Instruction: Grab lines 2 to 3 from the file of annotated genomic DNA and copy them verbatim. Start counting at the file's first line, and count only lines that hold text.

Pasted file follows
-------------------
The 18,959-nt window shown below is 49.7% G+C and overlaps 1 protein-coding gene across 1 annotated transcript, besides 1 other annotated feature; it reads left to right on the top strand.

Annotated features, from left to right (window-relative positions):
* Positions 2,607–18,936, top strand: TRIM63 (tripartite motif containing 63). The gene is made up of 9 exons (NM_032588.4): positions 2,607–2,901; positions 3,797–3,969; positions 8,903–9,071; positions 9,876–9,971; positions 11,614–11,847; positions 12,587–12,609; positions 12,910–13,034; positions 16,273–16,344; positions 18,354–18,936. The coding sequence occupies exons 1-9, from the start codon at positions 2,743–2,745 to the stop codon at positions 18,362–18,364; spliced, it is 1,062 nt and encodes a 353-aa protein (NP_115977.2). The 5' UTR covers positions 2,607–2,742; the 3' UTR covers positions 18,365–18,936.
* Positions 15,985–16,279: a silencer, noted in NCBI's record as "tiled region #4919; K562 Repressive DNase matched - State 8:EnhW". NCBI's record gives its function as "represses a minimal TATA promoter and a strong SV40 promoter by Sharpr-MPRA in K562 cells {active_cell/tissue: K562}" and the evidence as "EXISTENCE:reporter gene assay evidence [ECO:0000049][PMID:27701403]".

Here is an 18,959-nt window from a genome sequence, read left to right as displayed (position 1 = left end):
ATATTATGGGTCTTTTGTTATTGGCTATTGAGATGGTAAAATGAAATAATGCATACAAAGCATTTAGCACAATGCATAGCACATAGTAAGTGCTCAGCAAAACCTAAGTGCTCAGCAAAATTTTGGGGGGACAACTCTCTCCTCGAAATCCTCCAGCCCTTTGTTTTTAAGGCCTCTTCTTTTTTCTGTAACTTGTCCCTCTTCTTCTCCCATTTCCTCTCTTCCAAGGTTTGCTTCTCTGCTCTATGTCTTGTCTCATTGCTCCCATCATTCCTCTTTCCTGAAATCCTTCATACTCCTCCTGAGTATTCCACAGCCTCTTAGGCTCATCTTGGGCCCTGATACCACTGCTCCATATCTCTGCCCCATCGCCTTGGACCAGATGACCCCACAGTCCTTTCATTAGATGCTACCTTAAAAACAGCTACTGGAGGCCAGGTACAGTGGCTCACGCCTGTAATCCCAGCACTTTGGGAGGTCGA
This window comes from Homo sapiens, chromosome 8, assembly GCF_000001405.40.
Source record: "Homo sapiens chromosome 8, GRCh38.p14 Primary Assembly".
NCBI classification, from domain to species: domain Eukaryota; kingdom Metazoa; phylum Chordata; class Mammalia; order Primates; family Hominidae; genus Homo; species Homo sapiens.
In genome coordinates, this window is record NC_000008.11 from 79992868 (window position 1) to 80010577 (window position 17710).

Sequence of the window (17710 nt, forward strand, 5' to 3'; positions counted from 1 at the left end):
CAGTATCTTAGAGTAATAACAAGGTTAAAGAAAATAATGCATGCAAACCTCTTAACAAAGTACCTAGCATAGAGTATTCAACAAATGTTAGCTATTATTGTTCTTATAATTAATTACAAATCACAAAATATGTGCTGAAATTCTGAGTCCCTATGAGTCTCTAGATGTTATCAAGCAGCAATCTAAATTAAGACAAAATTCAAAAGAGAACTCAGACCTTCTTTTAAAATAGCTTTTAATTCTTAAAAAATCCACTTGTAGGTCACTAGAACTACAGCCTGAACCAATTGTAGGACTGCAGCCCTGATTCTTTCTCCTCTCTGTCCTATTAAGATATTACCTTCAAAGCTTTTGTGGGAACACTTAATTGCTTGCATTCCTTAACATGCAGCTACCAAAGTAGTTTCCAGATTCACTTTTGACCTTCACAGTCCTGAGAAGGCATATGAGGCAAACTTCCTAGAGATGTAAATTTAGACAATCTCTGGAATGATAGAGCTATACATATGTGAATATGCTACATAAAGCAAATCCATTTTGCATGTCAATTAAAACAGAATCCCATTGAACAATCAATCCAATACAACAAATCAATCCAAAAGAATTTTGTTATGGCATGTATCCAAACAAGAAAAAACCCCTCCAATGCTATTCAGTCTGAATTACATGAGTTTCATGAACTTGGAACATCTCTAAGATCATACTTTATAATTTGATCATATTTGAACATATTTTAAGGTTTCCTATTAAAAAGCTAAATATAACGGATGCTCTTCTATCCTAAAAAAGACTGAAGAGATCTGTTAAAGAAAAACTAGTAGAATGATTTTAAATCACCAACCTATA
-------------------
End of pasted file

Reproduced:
Annotated features, from left to right (window-relative positions):
* Positions 2,607–18,936, top strand: TRIM63 (tripartite motif containing 63). The gene is made up of 9 exons (NM_032588.4): positions 2,607–2,901; positions 3,797–3,969; positions 8,903–9,071; positions 9,876–9,971; positions 11,614–11,847; positions 12,587–12,609; positions 12,910–13,034; positions 16,273–16,344; positions 18,354–18,936. The coding sequence occupies exons 1-9, from the start codon at positions 2,743–2,745 to the stop codon at positions 18,362–18,364; spliced, it is 1,062 nt and encodes a 353-aa protein (NP_115977.2). The 5' UTR covers positions 2,607–2,742; the 3' UTR covers positions 18,365–18,936.